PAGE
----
Ok, as it turns out the 4.10 kernel is behaving correctly and other kernels should be denying the 'm' on /dev/zero. Those kernels will likely get an update to fix this.
The problem stems from the fact that usr/bin/makemkvcon has the READ_IMPLIES_X personality bit set. This can be seen with:
$ readelf -lW usr/bin/makemkvcon|grep GNU_STACK
GNU_STACK 0x000000 0x0000000000000000 0x0000000000000000 0x000000 0x000000 RWE 0x10
(notice how 'E' is listed). When this bit is set, read access implies execute, and 'm' is a special form of execute (from 'man apparmor.d': 'allow PROT_EXEC with mmap(2) calls') and because we only have '/dev/zero rw', you see the denial. Previously when we looked at the mmap()s in the strace while we only saw PROT_READ and PROT_WRITE, because the personality bit was set, PROT_EXEC was added under mediation. This personality is very problematic on the whole, because it changes the requirements of the permissions and in trying to meet those requirements, it can substantially weaken the policy (eg, normally you 'read' or 'read and exec' or 'read and write', but not 'read, write and exec').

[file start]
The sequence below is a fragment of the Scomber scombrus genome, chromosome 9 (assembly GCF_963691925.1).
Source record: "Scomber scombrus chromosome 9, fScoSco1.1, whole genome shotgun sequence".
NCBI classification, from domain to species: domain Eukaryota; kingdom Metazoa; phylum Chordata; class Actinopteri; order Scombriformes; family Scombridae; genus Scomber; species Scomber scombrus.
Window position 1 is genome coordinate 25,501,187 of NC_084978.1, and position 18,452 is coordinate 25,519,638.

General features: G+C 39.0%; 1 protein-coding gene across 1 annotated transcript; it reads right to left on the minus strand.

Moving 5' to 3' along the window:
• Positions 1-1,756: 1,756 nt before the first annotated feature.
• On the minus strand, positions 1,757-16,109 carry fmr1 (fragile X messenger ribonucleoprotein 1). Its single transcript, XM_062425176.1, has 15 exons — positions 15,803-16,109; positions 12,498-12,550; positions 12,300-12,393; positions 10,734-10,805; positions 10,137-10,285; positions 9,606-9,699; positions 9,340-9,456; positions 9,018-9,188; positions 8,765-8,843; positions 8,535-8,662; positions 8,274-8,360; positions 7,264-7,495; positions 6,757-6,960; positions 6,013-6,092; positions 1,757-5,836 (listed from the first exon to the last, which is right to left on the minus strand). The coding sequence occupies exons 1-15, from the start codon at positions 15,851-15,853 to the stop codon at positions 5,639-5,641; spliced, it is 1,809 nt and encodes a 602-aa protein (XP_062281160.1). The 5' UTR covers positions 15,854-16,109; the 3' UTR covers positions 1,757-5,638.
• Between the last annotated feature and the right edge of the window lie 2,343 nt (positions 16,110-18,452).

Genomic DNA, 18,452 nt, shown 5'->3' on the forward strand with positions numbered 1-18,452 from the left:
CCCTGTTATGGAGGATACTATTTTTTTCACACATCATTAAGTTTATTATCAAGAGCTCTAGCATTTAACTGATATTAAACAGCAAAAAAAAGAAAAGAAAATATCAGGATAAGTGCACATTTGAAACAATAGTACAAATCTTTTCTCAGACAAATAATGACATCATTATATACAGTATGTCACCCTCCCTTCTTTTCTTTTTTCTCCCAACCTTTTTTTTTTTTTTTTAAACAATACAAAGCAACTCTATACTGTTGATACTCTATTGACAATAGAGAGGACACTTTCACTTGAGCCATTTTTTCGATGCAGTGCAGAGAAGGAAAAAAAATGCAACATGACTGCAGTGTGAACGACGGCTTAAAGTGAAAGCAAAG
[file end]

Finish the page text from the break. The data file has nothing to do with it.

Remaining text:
In this very particular case, allowing '/dev/zero m' would not be a problem, because 'man zero' tells us that writes to /dev/zero are simply discarded by the kernel. However, because the program has an executable stack, there is nothing saying that after we fix /dev/zero something else won't pop out needing x or m permissions when it shouldn't. In the future, AppArmor will have language something along the lines of 'allow read_implies_x' which, when the personality bit is set, it will add 'x' implicitly to any read rules. This is not a solution because it merely makes it easier to allow weakened, workaround policy (it is conceivable it could be in a separate snappy interface though).
I suggest approaching upstream and pointing them at https://wiki.ubuntu.com/SecurityTeam/Roadmap/ExecutableStacks so they can improve their code. Currently their code is vulnerable to stack memory attacks and fixing this will meaningfully improve their code everywhere. It just so happens it would also make the 'm' denial go away.